Published On: Sat, Nov 17th, 2012

Who’s Walcott really out to impress?

Theo Walcott was in blistering form as Arsenal overcame 10-man Tottenham Hotspur 5-2 in the north London derby at the Emirates on Saturday.

The England winger scored the final goal of the Gunners’ victory and provided the inch-perfect cross which led to Per Mertesacker’s crucial headed finish to make it 1-1.


Having made fewer starts than many would have expected so far this season, the 23-year-old appears to be making the most of the opportunities he is getting at the moment.

He has bagged five goals in his last four starts for Arsene Wenger’s side, yet Arsenal and Walcott are yet to reach a satisfactory solution to the player’s on-going contract talks.

The ex-Southampton man’s current deal runs out at the end of this season and there are continuing rumours that the north London side will attempt to offload him rather than extend his contract – unwilling to pay more than the £80,000 a week offer that Walcott has reportedly declined.


On the morning of Arsenal’s crucial game with Spurs, Walcott will have woken up to the story that his club will attempt to swap him for Liverpool’s Raheem Sterling.

Not only this, but the Gunners will offer an extra £8 million for the Reds’ young starlet, according to The Sun.

And Walcott was clearly in the mood to flaunt his ability in Saturday’s derby victory – proving that he is a far more rounded winger than he has been in the past, able to deliver pin-point deliveries for the forwards he is supplying while netting his fair share too.

After the game, he told Sky Sports: “When you’ve got the big man [Olivier Giroud] up front he’s going to cause havoc and when you put Per [Mertesacker] up front, who’s just as big, it’s going to help my game as well.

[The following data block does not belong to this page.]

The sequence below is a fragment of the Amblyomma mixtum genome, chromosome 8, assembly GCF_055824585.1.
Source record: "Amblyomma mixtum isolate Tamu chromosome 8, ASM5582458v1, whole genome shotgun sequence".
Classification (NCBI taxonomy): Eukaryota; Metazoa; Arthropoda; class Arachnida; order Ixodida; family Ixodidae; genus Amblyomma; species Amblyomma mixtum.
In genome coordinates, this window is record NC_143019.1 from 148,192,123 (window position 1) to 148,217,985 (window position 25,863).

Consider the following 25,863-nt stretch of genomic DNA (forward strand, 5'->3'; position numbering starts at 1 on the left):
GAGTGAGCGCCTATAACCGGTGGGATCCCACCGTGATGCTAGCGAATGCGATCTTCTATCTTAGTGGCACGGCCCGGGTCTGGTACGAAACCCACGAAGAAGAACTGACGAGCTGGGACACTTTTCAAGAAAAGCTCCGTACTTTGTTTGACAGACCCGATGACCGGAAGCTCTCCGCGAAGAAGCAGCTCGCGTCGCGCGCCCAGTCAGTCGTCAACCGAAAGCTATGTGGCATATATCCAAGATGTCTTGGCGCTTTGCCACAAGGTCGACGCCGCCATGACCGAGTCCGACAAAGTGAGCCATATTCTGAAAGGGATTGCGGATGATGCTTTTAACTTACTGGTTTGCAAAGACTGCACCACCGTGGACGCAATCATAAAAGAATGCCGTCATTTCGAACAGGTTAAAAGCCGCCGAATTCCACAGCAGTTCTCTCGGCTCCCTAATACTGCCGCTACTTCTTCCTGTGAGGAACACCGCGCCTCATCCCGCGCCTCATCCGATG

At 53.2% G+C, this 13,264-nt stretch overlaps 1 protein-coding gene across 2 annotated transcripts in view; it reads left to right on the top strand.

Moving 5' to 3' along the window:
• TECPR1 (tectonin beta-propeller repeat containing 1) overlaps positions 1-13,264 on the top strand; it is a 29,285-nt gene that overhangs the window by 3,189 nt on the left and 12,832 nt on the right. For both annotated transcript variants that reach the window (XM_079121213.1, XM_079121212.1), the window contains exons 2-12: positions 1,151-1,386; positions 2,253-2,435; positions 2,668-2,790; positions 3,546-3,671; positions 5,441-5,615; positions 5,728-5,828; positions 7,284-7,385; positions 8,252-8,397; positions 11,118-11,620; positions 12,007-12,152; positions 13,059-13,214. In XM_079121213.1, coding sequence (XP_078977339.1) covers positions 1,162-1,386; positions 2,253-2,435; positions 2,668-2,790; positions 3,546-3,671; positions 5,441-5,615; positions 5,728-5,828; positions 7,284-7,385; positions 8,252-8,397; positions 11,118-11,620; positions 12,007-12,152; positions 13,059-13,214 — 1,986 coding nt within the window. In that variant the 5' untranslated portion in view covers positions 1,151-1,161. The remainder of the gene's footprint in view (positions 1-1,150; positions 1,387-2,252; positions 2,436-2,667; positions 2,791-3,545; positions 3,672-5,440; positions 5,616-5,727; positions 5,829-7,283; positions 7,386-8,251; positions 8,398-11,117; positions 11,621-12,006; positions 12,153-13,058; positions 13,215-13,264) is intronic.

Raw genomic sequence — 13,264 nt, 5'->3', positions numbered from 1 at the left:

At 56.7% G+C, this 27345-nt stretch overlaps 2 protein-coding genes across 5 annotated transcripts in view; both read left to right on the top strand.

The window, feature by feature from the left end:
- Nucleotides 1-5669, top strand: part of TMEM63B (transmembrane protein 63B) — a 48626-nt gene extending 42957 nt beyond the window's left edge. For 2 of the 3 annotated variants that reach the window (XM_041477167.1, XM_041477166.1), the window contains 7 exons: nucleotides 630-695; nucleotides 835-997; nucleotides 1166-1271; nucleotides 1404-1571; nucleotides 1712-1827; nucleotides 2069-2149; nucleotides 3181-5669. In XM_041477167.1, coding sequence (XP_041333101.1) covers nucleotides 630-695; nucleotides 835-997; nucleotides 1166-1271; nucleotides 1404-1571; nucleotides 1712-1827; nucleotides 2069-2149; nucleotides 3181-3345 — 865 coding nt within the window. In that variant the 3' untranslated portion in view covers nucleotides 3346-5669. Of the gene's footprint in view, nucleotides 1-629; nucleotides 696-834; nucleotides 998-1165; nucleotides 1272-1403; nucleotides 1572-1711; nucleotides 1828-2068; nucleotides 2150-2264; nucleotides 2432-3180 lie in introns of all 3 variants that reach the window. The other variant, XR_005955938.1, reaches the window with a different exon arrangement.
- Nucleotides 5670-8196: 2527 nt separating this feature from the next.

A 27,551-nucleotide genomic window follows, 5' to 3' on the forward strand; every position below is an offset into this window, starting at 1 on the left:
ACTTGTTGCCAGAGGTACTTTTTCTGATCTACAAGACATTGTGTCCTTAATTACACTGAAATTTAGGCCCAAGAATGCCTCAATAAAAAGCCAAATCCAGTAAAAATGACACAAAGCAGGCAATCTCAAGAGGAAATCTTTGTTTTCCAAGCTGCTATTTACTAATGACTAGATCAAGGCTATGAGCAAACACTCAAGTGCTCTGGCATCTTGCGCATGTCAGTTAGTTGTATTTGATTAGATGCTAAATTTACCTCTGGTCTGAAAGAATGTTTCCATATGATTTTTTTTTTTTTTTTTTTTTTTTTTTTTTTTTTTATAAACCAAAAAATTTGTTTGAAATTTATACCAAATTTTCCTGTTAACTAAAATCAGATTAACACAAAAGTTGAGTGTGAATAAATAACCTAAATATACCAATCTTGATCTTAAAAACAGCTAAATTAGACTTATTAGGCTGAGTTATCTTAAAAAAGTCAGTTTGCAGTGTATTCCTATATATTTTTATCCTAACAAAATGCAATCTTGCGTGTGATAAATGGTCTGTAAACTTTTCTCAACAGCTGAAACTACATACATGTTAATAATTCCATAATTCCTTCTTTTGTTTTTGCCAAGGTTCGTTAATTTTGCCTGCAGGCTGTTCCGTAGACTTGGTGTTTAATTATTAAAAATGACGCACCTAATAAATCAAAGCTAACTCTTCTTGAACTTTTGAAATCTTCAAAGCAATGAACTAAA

“I think last season you could see a lot of glimpses of that, a lot of assists but like I say, I just wanted to play and hopefully I’ve shown everybody what I can do now.”


And, although this could be interpreted as Walcott broadcasting his talent and availability to potential suitors such as Liverpool and Chelsea, the maturing winger still sees himself as very much an Arsenal player.

He added: “These games always help us very early in the season and I think if we just showed that kind of ambition and courage in every game, we can climb right up that table now.

“We showed a few people how good we are today and everyone knows we’re strong in the dressing room, we showed that today.

“It’s going to give us tremendous spirit, we’re getting a lot of players back fit now, which will always help, it’s nice to see Jack [Wilshere] come on and get a good run out, he’s got that different side to his game that we didn’t have.

“Everyone’s looking bright and looking very confident. Olivier’s come in now and people were saying things at the start, but it’s always going to take time, but he’s shown what a great player he is and I love playing with him at the moment.”

The passion and enthusiasm Walcott displayed when talking about his current club and teammates suggest he is out to prove to the Arsenal hierarchy that he is worth investing in, rather than any other clubs monitoring his rather tenuous contract situation.


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  • Oguntuase Amos

    This is what we expected from Walcott for the past five years. The present form may just be for the moment, that is to impress. He had to do this time in time out to be taken serious. Overall, he is still an average player. We need more of this performance to show that he is ready to deliver. His tracking down the ball after losing it is poor, he has always been a defensive liability whenever he plays. This is where Sterling is better, he is fast, holds the ball, good on one to one situation, defends better, ready to take on player and only the final ball is still poor the sin which Walcott is still guilty of. If he Walcott was that good in finishing, Arsenal would have scored 7 to 8 goals in that match with Tothenham. If Sterling is exchanged for Walcott, Arsenal will be at an advantage because Sterling is bold, stronger, ready to play and can still develop more. Walcott on the other hand would be the loser as he can rarely be much better because his attitude has stunted his growth and a catch up race is often difficult and all grounds are not usually recovered fully.

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